Algorithm Power Hour: Compressive Sampling Matching Pursuit (CoSaMP)

This algorithm power hour is devoted to Compressive Sampling Matching Pursuit (CoSaMP), presented in the paper: D. Needell and J. A. Tropp, “CoSaMP: iterative signal recovery from incomplete and inaccurate samples,” Appl. Comput. Harmonic Anal., vol. 26, no. 3, pp. 301-321, 2009.

Given an \(s\)-sparse vector \(\vx \in \mathcal{R}^N\),
we sense it by a matrix \(\mathbf{\Phi} \in \mathcal{R}^{m\times N}\) with \(N > m\),
which produces the measurement vector \(\vu = \mathbf{\Phi}\vx\).
Define the index of the columns of \(\mathbf{\Phi}\) as \(\Omega = \{1, 2, \ldots, N\}\).
CoSaMP proceeds in the following way.
Given the index set \(\Omega_k \subset \Omega\) at iteration \(k\),
and defining \(\mathbf{\Phi}_{\Omega_k}\) as the columns from \(\mathbf{\Phi}\) indexed by \(\Omega_k\),
CoSaMP redefines this set \(\Omega_{k+1} = J_s^*\)
where \(J_s^* \subset \Omega\) is a set of at most \(s\) indices found in the following way.
First, CoSaMP finds
J := \textrm{Supp}\{T_1 \left ( |\mathbf{\Phi}^*\vr_k| ; \tau_{k,1} \right ) \}
where \(T_1(\vy)\) is a thresholding function applied to each element of \(\vy\)
according to the threshold \(\tau_{k,1} \ge 0\),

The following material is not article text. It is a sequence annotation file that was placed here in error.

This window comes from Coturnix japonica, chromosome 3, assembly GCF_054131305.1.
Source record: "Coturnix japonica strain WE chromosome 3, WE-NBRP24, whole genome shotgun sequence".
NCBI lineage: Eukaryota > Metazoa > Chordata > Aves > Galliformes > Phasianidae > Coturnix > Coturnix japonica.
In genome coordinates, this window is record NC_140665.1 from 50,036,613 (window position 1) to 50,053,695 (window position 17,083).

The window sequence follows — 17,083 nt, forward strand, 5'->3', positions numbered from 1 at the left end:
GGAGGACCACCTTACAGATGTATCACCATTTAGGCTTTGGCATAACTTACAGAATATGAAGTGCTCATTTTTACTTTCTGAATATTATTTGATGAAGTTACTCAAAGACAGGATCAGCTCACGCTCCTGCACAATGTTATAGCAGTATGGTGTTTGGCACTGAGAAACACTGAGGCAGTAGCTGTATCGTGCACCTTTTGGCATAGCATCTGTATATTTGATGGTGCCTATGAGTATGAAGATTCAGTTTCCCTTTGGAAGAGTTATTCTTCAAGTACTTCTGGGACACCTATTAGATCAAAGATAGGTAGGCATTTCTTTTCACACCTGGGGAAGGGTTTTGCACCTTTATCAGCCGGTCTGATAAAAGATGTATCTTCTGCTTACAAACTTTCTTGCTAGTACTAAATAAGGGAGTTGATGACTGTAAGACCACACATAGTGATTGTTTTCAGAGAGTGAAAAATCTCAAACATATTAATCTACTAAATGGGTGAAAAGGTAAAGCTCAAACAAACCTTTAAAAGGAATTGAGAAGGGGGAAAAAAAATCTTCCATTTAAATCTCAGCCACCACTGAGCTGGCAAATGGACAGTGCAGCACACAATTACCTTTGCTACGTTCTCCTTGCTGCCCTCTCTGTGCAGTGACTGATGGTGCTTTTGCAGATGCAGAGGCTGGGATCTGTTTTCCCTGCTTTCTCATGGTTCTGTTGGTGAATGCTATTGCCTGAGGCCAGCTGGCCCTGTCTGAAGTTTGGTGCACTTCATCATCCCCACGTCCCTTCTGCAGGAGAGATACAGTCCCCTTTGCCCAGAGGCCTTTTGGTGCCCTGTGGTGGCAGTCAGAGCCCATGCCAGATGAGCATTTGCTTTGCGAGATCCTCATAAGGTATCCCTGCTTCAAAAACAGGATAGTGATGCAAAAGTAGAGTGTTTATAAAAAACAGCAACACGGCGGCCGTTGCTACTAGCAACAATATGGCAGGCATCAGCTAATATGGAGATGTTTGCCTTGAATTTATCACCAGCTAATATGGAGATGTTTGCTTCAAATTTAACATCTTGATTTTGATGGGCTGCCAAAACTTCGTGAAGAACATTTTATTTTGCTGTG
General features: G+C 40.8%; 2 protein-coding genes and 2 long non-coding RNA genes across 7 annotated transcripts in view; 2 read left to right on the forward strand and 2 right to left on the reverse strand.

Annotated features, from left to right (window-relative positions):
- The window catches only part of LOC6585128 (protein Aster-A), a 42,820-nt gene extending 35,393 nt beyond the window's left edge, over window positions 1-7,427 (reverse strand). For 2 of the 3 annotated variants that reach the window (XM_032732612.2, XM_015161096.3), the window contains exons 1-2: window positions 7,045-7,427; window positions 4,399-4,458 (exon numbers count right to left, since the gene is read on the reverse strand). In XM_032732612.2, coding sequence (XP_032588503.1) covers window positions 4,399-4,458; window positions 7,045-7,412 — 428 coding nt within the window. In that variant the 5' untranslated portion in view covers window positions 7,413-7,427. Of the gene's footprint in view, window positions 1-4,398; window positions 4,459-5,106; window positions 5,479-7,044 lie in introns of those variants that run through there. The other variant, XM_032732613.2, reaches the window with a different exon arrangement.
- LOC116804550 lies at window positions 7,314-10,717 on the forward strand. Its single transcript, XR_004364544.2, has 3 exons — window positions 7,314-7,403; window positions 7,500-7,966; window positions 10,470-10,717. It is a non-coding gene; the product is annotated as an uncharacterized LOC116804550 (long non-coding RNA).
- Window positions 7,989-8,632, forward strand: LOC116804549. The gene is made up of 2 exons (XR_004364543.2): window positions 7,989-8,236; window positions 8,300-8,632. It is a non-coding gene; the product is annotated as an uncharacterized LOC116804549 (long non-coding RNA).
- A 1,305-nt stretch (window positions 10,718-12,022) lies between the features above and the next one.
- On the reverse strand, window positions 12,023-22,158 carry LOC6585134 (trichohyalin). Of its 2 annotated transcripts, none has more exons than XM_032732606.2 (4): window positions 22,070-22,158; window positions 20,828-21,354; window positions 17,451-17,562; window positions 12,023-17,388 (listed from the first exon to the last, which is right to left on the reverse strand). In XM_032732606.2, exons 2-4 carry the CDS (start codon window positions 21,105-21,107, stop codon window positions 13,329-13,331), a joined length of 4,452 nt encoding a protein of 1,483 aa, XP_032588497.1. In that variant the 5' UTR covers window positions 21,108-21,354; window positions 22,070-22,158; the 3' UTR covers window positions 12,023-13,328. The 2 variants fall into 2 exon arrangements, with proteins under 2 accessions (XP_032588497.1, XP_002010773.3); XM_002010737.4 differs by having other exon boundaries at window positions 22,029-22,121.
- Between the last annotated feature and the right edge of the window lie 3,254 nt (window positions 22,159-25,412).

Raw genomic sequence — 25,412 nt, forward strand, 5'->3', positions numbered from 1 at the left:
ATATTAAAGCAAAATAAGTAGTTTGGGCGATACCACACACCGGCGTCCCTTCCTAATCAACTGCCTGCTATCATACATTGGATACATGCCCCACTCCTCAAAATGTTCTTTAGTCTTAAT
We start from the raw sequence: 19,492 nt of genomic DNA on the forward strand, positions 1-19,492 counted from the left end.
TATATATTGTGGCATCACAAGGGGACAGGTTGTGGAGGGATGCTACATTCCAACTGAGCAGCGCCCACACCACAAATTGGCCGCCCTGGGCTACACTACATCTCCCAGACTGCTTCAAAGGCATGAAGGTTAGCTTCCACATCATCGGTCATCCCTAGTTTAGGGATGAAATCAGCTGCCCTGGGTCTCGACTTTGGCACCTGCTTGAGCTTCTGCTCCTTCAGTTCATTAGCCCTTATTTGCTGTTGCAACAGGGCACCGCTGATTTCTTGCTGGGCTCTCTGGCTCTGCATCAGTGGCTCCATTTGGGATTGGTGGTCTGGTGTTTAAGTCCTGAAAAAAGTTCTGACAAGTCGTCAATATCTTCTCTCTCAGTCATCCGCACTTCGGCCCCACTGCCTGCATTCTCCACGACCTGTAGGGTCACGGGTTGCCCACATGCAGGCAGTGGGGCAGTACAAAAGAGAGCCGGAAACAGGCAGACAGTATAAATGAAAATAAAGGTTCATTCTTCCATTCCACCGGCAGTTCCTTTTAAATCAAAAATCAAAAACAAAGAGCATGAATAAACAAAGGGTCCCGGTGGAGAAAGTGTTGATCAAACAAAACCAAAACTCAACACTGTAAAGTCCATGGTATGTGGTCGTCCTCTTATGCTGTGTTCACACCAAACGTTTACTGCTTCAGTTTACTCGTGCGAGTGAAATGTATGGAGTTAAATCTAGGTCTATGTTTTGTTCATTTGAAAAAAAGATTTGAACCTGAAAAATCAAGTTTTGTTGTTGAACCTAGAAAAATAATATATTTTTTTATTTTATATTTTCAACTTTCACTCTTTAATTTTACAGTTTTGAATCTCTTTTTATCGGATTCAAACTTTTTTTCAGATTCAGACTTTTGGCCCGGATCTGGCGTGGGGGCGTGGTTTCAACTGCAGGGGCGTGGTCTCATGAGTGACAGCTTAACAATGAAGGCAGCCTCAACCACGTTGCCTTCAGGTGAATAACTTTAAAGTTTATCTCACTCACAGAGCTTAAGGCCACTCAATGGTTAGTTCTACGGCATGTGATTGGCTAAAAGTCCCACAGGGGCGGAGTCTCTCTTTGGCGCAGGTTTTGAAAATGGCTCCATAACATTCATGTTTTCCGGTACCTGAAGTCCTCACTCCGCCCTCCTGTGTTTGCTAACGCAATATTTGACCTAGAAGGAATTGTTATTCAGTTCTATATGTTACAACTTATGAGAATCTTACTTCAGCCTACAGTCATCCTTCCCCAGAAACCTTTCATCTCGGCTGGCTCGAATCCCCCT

and \(\vr_k\) is the residual.
(Wherever an element of \(\vy\) is below \(\tau_{k,1}\) it is set to zero.)
CoSaMP sets \(\tau_{k,1}\) such that \(|J| \le 2s\).
Then with \(\Omega_{k}\cup J\),
CoSaMP computes the weights such that \(||\vu – \mathbf{\Phi}\MI_{\Omega_{k}\cup J}\vb||_2\) is minimized,
where \(\MI_{\Omega_{k}\cup J}\) is a \(N\times N\) diagonal matrix
with ones at \((j,j)\), \(j \in \Omega_{k}\cup J\), and zeros elsewhere.
CoSaMP thresholds \(\vb\) to find the new optimal support
J_s^* = \textrm{Supp}\{T_2\left ( |\vb|; \tau_{k,2} \right )\}
where \(T_2(\vy)\) is another thresholding function,
and \(\tau_{k,2} \ge 0\) is set such that a maximum of \(s\) elements of \(\vb\) are retained.
(Ed: the following has been added 20110814 to make it more complete.)
CoSaMP then computes the new residual \(\vr_{k+1} = \vu – \MPhi\MI_{\Omega_{k+1}}\vb\), and repeats the procedure above until some stopping condition.

CoSaMP is generalized in the two-stage thresholding technique of Maleki and Donoho.
In the implementation I use (available at Nuit Blanche), I set the maximum number of iterations to 300, unless \(||\vr_k||_2/||\vx|| < 10^{-5}\). And just now, I spotted serious errors in this code.
Below you can see the probabilities of exact recovery as a function of sparsity for several problem indeterminacies \(\delta = m/N\).
The black lines are results from using the code at Nuit Blanche.
The red lines are results from using my corrected code, available here: cosamp.m. (Note, this code has been corrected here. 20110816: I have further corrected it here.)



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